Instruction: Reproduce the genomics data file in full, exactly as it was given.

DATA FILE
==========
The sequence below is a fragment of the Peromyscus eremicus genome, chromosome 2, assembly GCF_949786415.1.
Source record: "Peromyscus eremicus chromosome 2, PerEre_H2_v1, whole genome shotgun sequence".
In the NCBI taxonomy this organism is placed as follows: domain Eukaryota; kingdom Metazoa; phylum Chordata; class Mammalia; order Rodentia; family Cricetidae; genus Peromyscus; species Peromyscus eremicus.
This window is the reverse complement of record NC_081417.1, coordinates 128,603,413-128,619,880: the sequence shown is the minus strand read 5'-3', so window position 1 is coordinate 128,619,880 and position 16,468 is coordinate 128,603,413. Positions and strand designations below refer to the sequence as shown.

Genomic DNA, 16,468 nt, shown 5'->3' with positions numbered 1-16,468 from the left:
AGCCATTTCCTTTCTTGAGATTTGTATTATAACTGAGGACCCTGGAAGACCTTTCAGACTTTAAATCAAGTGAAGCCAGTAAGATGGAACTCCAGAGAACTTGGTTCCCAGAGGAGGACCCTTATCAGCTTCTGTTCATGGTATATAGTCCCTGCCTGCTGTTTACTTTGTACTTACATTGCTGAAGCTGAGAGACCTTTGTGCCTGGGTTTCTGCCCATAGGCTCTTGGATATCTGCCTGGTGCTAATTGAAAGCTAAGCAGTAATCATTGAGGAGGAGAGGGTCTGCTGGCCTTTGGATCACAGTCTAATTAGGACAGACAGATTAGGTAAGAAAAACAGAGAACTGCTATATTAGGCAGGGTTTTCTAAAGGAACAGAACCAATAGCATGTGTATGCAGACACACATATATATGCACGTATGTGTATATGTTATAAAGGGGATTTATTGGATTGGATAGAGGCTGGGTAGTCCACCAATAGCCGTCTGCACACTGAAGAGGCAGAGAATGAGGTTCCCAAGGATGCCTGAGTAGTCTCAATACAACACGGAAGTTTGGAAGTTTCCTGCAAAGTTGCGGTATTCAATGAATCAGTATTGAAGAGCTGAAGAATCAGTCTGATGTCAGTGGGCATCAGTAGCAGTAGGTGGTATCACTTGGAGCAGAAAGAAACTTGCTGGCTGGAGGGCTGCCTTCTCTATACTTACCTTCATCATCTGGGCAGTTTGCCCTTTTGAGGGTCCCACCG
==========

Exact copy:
The sequence below is a fragment of the Peromyscus eremicus genome, chromosome 2, assembly GCF_949786415.1.
Source record: "Peromyscus eremicus chromosome 2, PerEre_H2_v1, whole genome shotgun sequence".
In the NCBI taxonomy this organism is placed as follows: domain Eukaryota; kingdom Metazoa; phylum Chordata; class Mammalia; order Rodentia; family Cricetidae; genus Peromyscus; species Peromyscus eremicus.
This window is the reverse complement of record NC_081417.1, coordinates 128,603,413-128,619,880: the sequence shown is the minus strand read 5'-3', so window position 1 is coordinate 128,619,880 and position 16,468 is coordinate 128,603,413. Positions and strand designations below refer to the sequence as shown.

Genomic DNA, 16,468 nt, shown 5'->3' with positions numbered 1-16,468 from the left:
AGCCATTTCCTTTCTTGAGATTTGTATTATAACTGAGGACCCTGGAAGACCTTTCAGACTTTAAATCAAGTGAAGCCAGTAAGATGGAACTCCAGAGAACTTGGTTCCCAGAGGAGGACCCTTATCAGCTTCTGTTCATGGTATATAGTCCCTGCCTGCTGTTTACTTTGTACTTACATTGCTGAAGCTGAGAGACCTTTGTGCCTGGGTTTCTGCCCATAGGCTCTTGGATATCTGCCTGGTGCTAATTGAAAGCTAAGCAGTAATCATTGAGGAGGAGAGGGTCTGCTGGCCTTTGGATCACAGTCTAATTAGGACAGACAGATTAGGTAAGAAAAACAGAGAACTGCTATATTAGGCAGGGTTTTCTAAAGGAACAGAACCAATAGCATGTGTATGCAGACACACATATATATGCACGTATGTGTATATGTTATAAAGGGGATTTATTGGATTGGATAGAGGCTGGGTAGTCCACCAATAGCCGTCTGCACACTGAAGAGGCAGAGAATGAGGTTCCCAAGGATGCCTGAGTAGTCTCAATACAACACGGAAGTTTGGAAGTTTCCTGCAAAGTTGCGGTATTCAATGAATCAGTATTGAAGAGCTGAAGAATCAGTCTGATGTCAGTGGGCATCAGTAGCAGTAGGTGGTATCACTTGGAGCAGAAAGAAACTTGCTGGCTGGAGGGCTGCCTTCTCTATACTTACCTTCATCATCTGGGCAGTTTGCCCTTTTGAGGGTCCCACCG